Silence of the workplace
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Once upon a time, facts amounting to sexual harassment did not socially "exist", let alone constitute a legal claim. Behaviour such as sexual innuendo, sexually offensive gestures, sexually explicit material, sexual expletives, hostile workplace environments, job-related decisions based on implied requests for sexual favours were, well, just the way things were — it was systemic in nature. These were common life experiences that our mothers, and perhaps their mothers, and yes, we too, simply "managed". When it did get legally recognised by the landmark Vishaka judgment in 1997, sexual harassment moved from the primitive language of "eve teasing", "outraging modesty", "light-hearted banter" to be framed in terms of a fundamental constitutional right to equality and dignity for women at work.
Vishaka envisaged that women might finally go to work with the legitimate expectation that their workplace would be free of any of the overt or implied sexual harms described above — that women would be accepted as colleagues and equals and not as sex objects in a context of unequal power. And that the responsibility for ensuring that women no longer have to dodge the offensive sexual proclivities of colleagues and bosses would lie with the employer or those in positions of responsibility. Or so it was thought.
Sixteen years later, those projecting themselves as the custodians of such basic and fundamental expectations, be it a Tehelka, the Supreme Court of India or even the state, have barely, if at all, complied with Vishaka. Had they done so, the law intern and the journalist would have entered a workplace that prioritised the prevention of workplace sexual harassment, encouraged its employees or members to speak up about it and cultivated an environment supportive of their claims. They would have been equipped with language that understood sexual harassment as a violation of constitutional equality at work and hailed leadership that promptly condemned sexually inappropriate behaviour (irrespective of the offender's status). As a last resort, they would have had access to a trained, skilled and capable complaints committee, with third party expertise, to hear their complaint empathetically and through an informed lens.
They got none of this.
In the absence of any institutional compliance, both women were subjected to ad hoc responses based on systemic sexist assumptions. Summoned before a panel of judges, seven meetings and three affidavits later, the law intern described the experience as "being looked at with suspicious eyes". Even as she spoke of "three other cases of [sexual harassment] by the same judge", the former chief justice of India, Altamas Kabir, publicly ranged himself in defence of Justice Ganguly: "I don't believe he can commit such an offence". Where have we heard that one before? The same chief justice had, just a year back, publicly supported the Delhi protests against sexual violence. As for the journalist, she made her complaint to the managing editor, a proclaimed feminist, only to find the language of her sexual violation publicly diluted into an "untoward incident", as a covert means to "protect the institution".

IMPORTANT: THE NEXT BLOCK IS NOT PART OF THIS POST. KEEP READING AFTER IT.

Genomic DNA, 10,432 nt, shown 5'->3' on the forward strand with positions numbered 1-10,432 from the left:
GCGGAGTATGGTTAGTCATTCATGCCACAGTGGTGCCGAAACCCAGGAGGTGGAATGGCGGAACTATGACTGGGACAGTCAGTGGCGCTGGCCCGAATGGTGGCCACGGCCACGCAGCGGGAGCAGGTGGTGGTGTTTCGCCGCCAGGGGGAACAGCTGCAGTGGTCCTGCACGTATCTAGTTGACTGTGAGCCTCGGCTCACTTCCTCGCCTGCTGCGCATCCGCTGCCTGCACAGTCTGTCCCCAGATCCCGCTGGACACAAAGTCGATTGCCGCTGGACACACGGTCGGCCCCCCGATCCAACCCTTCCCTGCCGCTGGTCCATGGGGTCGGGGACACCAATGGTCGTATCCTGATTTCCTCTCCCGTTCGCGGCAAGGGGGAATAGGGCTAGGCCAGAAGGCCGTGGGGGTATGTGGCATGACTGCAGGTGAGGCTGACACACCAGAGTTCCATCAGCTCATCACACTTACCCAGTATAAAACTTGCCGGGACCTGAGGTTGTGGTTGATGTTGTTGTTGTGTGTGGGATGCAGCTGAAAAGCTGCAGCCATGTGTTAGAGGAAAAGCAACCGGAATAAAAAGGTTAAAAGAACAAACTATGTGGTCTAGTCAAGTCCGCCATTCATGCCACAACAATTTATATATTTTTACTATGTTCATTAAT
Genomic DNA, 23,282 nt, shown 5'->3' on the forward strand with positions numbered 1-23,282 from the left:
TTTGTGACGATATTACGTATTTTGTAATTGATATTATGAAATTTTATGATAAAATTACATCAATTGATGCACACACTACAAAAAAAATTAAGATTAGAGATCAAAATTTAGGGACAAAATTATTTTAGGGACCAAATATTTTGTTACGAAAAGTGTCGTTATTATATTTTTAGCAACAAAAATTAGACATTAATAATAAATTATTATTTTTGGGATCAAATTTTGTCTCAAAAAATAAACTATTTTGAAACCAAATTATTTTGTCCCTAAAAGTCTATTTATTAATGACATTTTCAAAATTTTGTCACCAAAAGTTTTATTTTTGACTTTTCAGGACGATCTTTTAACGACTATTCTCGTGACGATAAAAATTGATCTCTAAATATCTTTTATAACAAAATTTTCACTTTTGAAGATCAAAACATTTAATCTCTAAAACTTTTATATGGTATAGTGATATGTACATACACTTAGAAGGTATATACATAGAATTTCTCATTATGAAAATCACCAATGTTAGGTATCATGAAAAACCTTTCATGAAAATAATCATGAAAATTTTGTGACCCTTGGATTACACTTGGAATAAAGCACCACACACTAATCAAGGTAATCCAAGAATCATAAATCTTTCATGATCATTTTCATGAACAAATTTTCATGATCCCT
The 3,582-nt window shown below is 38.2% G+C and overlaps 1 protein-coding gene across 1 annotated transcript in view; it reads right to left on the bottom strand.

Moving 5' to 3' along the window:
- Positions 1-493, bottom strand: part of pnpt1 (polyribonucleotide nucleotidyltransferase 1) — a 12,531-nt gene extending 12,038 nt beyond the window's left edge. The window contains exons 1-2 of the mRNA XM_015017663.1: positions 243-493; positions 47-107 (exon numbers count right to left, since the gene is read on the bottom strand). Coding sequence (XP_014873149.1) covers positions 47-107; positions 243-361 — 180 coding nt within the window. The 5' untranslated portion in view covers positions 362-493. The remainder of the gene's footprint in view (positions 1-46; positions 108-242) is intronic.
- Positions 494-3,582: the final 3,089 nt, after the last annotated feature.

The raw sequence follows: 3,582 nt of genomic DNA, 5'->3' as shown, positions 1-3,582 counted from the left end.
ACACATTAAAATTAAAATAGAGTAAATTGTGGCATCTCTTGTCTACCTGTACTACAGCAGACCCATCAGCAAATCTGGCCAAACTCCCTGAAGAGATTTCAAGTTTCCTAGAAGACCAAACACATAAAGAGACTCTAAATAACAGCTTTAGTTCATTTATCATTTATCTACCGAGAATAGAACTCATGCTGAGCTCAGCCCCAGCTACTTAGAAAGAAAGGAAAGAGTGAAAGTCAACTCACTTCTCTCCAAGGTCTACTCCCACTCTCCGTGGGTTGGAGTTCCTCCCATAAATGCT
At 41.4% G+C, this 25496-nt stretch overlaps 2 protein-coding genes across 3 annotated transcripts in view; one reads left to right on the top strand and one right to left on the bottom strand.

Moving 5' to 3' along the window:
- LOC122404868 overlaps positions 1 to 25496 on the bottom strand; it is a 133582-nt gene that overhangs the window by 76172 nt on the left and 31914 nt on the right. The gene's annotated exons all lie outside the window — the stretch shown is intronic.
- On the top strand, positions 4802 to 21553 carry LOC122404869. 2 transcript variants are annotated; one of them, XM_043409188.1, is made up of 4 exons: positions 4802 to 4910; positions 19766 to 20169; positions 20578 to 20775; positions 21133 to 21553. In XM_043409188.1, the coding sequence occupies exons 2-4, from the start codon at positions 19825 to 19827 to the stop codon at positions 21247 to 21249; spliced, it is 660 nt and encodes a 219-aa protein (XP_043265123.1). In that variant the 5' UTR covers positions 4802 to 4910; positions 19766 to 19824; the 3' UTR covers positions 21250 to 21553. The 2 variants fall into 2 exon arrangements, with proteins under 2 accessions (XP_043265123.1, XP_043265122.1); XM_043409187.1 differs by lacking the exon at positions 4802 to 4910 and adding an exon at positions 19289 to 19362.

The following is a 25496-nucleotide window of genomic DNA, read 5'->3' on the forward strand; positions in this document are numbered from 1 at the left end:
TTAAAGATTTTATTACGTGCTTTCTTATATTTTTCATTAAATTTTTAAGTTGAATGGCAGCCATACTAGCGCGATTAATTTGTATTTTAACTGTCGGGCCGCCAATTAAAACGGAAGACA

Both responses give rise to a fundamental question. What does an institution become when, apart from legal non-compliance, it has to address sexual harassment by not just one of its own, but the powerful "blue-eyed" boys, those institutional darlings who "symbolise" the institution's own apparent values? History hints at a pattern — a US supreme court nominee (Clarence Thomas), former head of the International Monetary Fund (Dominique Strauss-Khan), a corporate honcho (Phaneesh Murthy), the editor-in-chief of Tehelka (Tarun Tejpal ), a retired Supreme Court judge who adamantly clings to his chair at the West Bengal Human Rights Commission (Justice A.K. Ganguly). Each was given an implied licence to abuse power by their own institution — institutions which defaulted in building a culture that prevents harm and then soft-pedalled the degree of harm done in deference to institutional self-preservation.
The most challenging adversary to changing women's experiences of sexual harassment in the workplace is not the actual offender, it's the non-compliant institution. In its failure to educate its own, to inform and stake itself on building a culture intolerant of sexual harassment, such an institution plays the same role as the passive bystander, who fosters hostile sexual environments by simply doing nothing. Two persevering and articulate women, with everything to lose, and little to gain, remind us of one thing — doing nothing, which perpetuates a sexist status quo, need no longer be our systemic truth. It need not be the way things are. That both incidents came to light at all is due solely to the remarkable clarity and confident expression with which each documented her experience of workplace sexual harassment by men in positions of power.
I like to think they are the tip of a generation of working women who reject the culture of victimhood. Unlike our mothers' generation or our own, they will perhaps continue to stake claim over and above what they were subjected to — institutionalised sexism — to what they are entitled to: a constitutionally compliant playing field at work.
For the present, one thing is sure. Unlike their institutional "mentors" or workplace sexual offenders, both women can one day enter the classroom of the next generation and speak candidly about what they did do, not about what they didn't .
- Naina Kapur
The writer, an advocate with Preventive Law and Equality Compliance was lead instructing counsel for the Vishaka directions on workplace sexual harassment before the Supreme Court